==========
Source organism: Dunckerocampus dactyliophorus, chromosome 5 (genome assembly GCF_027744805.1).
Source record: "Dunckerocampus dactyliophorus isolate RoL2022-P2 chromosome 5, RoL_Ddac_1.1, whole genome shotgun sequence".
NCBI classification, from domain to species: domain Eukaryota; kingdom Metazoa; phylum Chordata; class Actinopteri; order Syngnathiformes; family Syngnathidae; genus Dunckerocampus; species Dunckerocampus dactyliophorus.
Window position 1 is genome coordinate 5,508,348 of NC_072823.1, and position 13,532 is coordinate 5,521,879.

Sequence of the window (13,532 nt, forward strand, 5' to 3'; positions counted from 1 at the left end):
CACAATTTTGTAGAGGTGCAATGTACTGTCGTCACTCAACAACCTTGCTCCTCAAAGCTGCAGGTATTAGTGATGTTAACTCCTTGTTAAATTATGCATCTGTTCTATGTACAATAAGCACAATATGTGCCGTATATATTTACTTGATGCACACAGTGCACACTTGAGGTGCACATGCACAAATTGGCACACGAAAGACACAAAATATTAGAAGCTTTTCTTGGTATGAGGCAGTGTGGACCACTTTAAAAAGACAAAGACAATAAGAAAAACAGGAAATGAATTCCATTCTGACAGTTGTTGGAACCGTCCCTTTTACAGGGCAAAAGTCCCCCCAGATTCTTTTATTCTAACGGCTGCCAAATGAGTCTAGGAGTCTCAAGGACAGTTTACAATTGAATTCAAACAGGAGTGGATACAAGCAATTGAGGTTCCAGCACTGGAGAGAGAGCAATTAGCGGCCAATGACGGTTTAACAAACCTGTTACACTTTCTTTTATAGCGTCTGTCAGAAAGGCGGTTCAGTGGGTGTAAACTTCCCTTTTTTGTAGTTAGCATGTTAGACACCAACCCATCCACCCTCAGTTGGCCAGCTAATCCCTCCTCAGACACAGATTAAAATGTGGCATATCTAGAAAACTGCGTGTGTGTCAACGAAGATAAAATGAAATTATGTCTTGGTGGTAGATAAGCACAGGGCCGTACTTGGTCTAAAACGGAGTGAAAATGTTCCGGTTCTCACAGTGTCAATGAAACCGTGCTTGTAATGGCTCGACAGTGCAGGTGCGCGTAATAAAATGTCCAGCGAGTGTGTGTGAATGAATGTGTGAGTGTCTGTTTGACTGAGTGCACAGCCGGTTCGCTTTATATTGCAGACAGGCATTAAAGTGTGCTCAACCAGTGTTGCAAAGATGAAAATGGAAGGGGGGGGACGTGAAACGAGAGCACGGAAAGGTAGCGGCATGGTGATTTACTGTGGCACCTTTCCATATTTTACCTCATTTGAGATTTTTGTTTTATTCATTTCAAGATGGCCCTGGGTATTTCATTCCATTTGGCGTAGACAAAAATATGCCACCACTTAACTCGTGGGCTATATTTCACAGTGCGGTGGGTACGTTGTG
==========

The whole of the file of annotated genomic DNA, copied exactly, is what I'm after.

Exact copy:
Source organism: Dunckerocampus dactyliophorus, chromosome 5 (genome assembly GCF_027744805.1).
Source record: "Dunckerocampus dactyliophorus isolate RoL2022-P2 chromosome 5, RoL_Ddac_1.1, whole genome shotgun sequence".
NCBI classification, from domain to species: domain Eukaryota; kingdom Metazoa; phylum Chordata; class Actinopteri; order Syngnathiformes; family Syngnathidae; genus Dunckerocampus; species Dunckerocampus dactyliophorus.
Window position 1 is genome coordinate 5,508,348 of NC_072823.1, and position 13,532 is coordinate 5,521,879.

Sequence of the window (13,532 nt, forward strand, 5' to 3'; positions counted from 1 at the left end):
CACAATTTTGTAGAGGTGCAATGTACTGTCGTCACTCAACAACCTTGCTCCTCAAAGCTGCAGGTATTAGTGATGTTAACTCCTTGTTAAATTATGCATCTGTTCTATGTACAATAAGCACAATATGTGCCGTATATATTTACTTGATGCACACAGTGCACACTTGAGGTGCACATGCACAAATTGGCACACGAAAGACACAAAATATTAGAAGCTTTTCTTGGTATGAGGCAGTGTGGACCACTTTAAAAAGACAAAGACAATAAGAAAAACAGGAAATGAATTCCATTCTGACAGTTGTTGGAACCGTCCCTTTTACAGGGCAAAAGTCCCCCCAGATTCTTTTATTCTAACGGCTGCCAAATGAGTCTAGGAGTCTCAAGGACAGTTTACAATTGAATTCAAACAGGAGTGGATACAAGCAATTGAGGTTCCAGCACTGGAGAGAGAGCAATTAGCGGCCAATGACGGTTTAACAAACCTGTTACACTTTCTTTTATAGCGTCTGTCAGAAAGGCGGTTCAGTGGGTGTAAACTTCCCTTTTTTGTAGTTAGCATGTTAGACACCAACCCATCCACCCTCAGTTGGCCAGCTAATCCCTCCTCAGACACAGATTAAAATGTGGCATATCTAGAAAACTGCGTGTGTGTCAACGAAGATAAAATGAAATTATGTCTTGGTGGTAGATAAGCACAGGGCCGTACTTGGTCTAAAACGGAGTGAAAATGTTCCGGTTCTCACAGTGTCAATGAAACCGTGCTTGTAATGGCTCGACAGTGCAGGTGCGCGTAATAAAATGTCCAGCGAGTGTGTGTGAATGAATGTGTGAGTGTCTGTTTGACTGAGTGCACAGCCGGTTCGCTTTATATTGCAGACAGGCATTAAAGTGTGCTCAACCAGTGTTGCAAAGATGAAAATGGAAGGGGGGGGACGTGAAACGAGAGCACGGAAAGGTAGCGGCATGGTGATTTACTGTGGCACCTTTCCATATTTTACCTCATTTGAGATTTTTGTTTTATTCATTTCAAGATGGCCCTGGGTATTTCATTCCATTTGGCGTAGACAAAAATATGCCACCACTTAACTCGTGGGCTATATTTCACAGTGCGGTGGGTACGTTGTG